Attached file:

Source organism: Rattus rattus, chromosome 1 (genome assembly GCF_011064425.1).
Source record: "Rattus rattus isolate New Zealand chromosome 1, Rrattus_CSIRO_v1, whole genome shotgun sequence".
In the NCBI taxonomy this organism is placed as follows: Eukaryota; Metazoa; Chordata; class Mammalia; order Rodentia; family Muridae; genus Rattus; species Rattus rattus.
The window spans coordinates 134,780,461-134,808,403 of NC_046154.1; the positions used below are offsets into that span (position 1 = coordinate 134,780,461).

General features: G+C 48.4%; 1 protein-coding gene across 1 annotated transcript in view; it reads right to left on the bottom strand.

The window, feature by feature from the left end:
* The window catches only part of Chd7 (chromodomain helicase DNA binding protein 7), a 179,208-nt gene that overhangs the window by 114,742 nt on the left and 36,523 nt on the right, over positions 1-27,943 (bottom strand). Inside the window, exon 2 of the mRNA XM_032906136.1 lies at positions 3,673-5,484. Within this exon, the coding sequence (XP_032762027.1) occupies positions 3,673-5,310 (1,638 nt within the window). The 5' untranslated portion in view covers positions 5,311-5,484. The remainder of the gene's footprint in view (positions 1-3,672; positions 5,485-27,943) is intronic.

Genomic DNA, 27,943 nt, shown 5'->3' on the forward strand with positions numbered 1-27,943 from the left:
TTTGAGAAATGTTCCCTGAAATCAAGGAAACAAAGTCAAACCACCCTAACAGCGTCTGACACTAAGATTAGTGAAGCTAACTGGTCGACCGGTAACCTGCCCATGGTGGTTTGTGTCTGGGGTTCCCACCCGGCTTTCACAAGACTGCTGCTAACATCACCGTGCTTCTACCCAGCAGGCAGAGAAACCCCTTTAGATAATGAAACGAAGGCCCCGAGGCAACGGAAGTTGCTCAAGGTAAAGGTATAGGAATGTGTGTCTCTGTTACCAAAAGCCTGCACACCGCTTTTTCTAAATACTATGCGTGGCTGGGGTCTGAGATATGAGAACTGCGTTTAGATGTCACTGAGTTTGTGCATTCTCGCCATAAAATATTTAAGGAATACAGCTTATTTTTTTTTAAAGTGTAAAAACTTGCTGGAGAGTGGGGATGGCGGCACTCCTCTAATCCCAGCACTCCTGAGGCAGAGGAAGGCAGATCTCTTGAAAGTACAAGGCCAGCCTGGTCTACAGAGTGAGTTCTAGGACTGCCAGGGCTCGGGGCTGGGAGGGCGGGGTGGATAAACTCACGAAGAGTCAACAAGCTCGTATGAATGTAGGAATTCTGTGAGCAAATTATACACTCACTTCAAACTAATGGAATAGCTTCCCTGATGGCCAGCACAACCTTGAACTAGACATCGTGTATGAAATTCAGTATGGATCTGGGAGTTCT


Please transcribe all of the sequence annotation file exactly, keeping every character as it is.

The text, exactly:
Source organism: Rattus rattus, chromosome 1 (genome assembly GCF_011064425.1).
Source record: "Rattus rattus isolate New Zealand chromosome 1, Rrattus_CSIRO_v1, whole genome shotgun sequence".
In the NCBI taxonomy this organism is placed as follows: Eukaryota; Metazoa; Chordata; class Mammalia; order Rodentia; family Muridae; genus Rattus; species Rattus rattus.
The window spans coordinates 134,780,461-134,808,403 of NC_046154.1; the positions used below are offsets into that span (position 1 = coordinate 134,780,461).

General features: G+C 48.4%; 1 protein-coding gene across 1 annotated transcript in view; it reads right to left on the bottom strand.

The window, feature by feature from the left end:
* The window catches only part of Chd7 (chromodomain helicase DNA binding protein 7), a 179,208-nt gene that overhangs the window by 114,742 nt on the left and 36,523 nt on the right, over positions 1-27,943 (bottom strand). Inside the window, exon 2 of the mRNA XM_032906136.1 lies at positions 3,673-5,484. Within this exon, the coding sequence (XP_032762027.1) occupies positions 3,673-5,310 (1,638 nt within the window). The 5' untranslated portion in view covers positions 5,311-5,484. The remainder of the gene's footprint in view (positions 1-3,672; positions 5,485-27,943) is intronic.

Genomic DNA, 27,943 nt, shown 5'->3' on the forward strand with positions numbered 1-27,943 from the left:
TTTGAGAAATGTTCCCTGAAATCAAGGAAACAAAGTCAAACCACCCTAACAGCGTCTGACACTAAGATTAGTGAAGCTAACTGGTCGACCGGTAACCTGCCCATGGTGGTTTGTGTCTGGGGTTCCCACCCGGCTTTCACAAGACTGCTGCTAACATCACCGTGCTTCTACCCAGCAGGCAGAGAAACCCCTTTAGATAATGAAACGAAGGCCCCGAGGCAACGGAAGTTGCTCAAGGTAAAGGTATAGGAATGTGTGTCTCTGTTACCAAAAGCCTGCACACCGCTTTTTCTAAATACTATGCGTGGCTGGGGTCTGAGATATGAGAACTGCGTTTAGATGTCACTGAGTTTGTGCATTCTCGCCATAAAATATTTAAGGAATACAGCTTATTTTTTTTTAAAGTGTAAAAACTTGCTGGAGAGTGGGGATGGCGGCACTCCTCTAATCCCAGCACTCCTGAGGCAGAGGAAGGCAGATCTCTTGAAAGTACAAGGCCAGCCTGGTCTACAGAGTGAGTTCTAGGACTGCCAGGGCTCGGGGCTGGGAGGGCGGGGTGGATAAACTCACGAAGAGTCAACAAGCTCGTATGAATGTAGGAATTCTGTGAGCAAATTATACACTCACTTCAAACTAATGGAATAGCTTCCCTGATGGCCAGCACAACCTTGAACTAGACATCGTGTATGAAATTCAGTATGGATCTGGGAGTTCT